'Hurricane Hunter' aircraft flies into winter storm heading for SC
By WBTW News Staff
The path of the Hurricane Hunter on Tuesday (right) and an actual plane they use (left). --- CLICK THROUGH SLIDESHOW FOR LARGER IMAGES Photo from US Air Force
FLORENCE, SC -
Hurricane Hunters are well known to fly during the tropical weather season – but sometimes they check out major winter storms.
WBTW Meteorologist Frank Johnson said that a flight Tuesday afternoon checked out the winter storm that is gathering along the Gulf Coast and is supposed to hit the Pee Dee on Wednesday.
"This does not happen too often... A hurricane hunter aircraft is gathering information over the Gulf of Mexico ahead of the big winter storm!" Johnson noted.
The Hurricane Hunters are a combined effort between the National Weather Service and the 53rd Weather Reconnaissance Squadron, which is actually known as the Hurricane Hunters.
Each year, to combat the persistent threat of severe winter weather, the 53rd WRS, fly out over the icy waters of the U.S. East and West coasts as well as the Gulf of Mexico in order to collect, with dropsondes, barometric pressure, temperature and precipitation data.
The official Winter-Storm season for the Hurricane Hunters begins in January and lasts through March. Typically, the Atlantic and Gulf of Mexico winter-storm missions are launched from Keesler Air Force Base, Miss.
During weather reconnaissance missions, the 53rd provides the National Weather Service with additional observations in areas of uncertainty on storm-tracking models. Areas of uncertainty occur in the tracking models due to the lack of weather data collection devices in the middle of the ocean.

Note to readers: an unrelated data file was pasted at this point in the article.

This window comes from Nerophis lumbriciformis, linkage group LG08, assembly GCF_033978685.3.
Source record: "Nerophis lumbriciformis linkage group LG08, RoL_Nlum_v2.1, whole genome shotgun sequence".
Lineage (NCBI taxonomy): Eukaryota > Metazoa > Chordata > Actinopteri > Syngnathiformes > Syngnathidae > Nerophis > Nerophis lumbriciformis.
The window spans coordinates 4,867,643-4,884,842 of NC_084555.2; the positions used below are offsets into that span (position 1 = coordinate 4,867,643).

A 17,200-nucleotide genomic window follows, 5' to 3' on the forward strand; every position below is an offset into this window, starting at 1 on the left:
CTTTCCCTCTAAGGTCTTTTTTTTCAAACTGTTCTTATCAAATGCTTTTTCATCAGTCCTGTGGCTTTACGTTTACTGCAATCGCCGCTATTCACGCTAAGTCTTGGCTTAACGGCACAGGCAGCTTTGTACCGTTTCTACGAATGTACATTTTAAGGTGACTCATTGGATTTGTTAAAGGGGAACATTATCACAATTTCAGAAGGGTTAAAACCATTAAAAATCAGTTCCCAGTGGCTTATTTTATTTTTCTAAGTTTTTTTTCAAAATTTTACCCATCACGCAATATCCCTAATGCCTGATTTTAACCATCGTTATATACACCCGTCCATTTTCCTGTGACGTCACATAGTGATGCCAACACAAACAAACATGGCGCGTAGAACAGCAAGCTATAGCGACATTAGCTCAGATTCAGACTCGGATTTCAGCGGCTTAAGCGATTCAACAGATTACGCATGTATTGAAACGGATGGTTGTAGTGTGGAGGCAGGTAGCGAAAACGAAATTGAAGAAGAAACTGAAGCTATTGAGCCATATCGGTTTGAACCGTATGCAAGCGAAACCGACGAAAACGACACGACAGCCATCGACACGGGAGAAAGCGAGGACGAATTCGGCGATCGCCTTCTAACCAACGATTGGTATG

"The data stream is low out over the ocean; there are not any data points to collect from like we have on land. You can use satellite data, but it will usually only give you so much information," said Talbot.
Watching the news each night during a winter storm shows the deadliness of the storm and also the costs associated. Winter storms can last for weeks and dump a lot of expenses on the American population that ranges from snow plowing, destroyed crops and livestock to infrastructure damage.
"Winter storms, on average, kill more Americans each year than hurricanes do," said Lt. Col. Jon Talbot, the squadron's Chief Meteorologist. "On average, an inch of snow removal for a city like New York City, can cost one million dollars. If the data we collect provides the national weather service with a more accurate prediction, cities can be better prepared lives and property can be saved," said Talbot.
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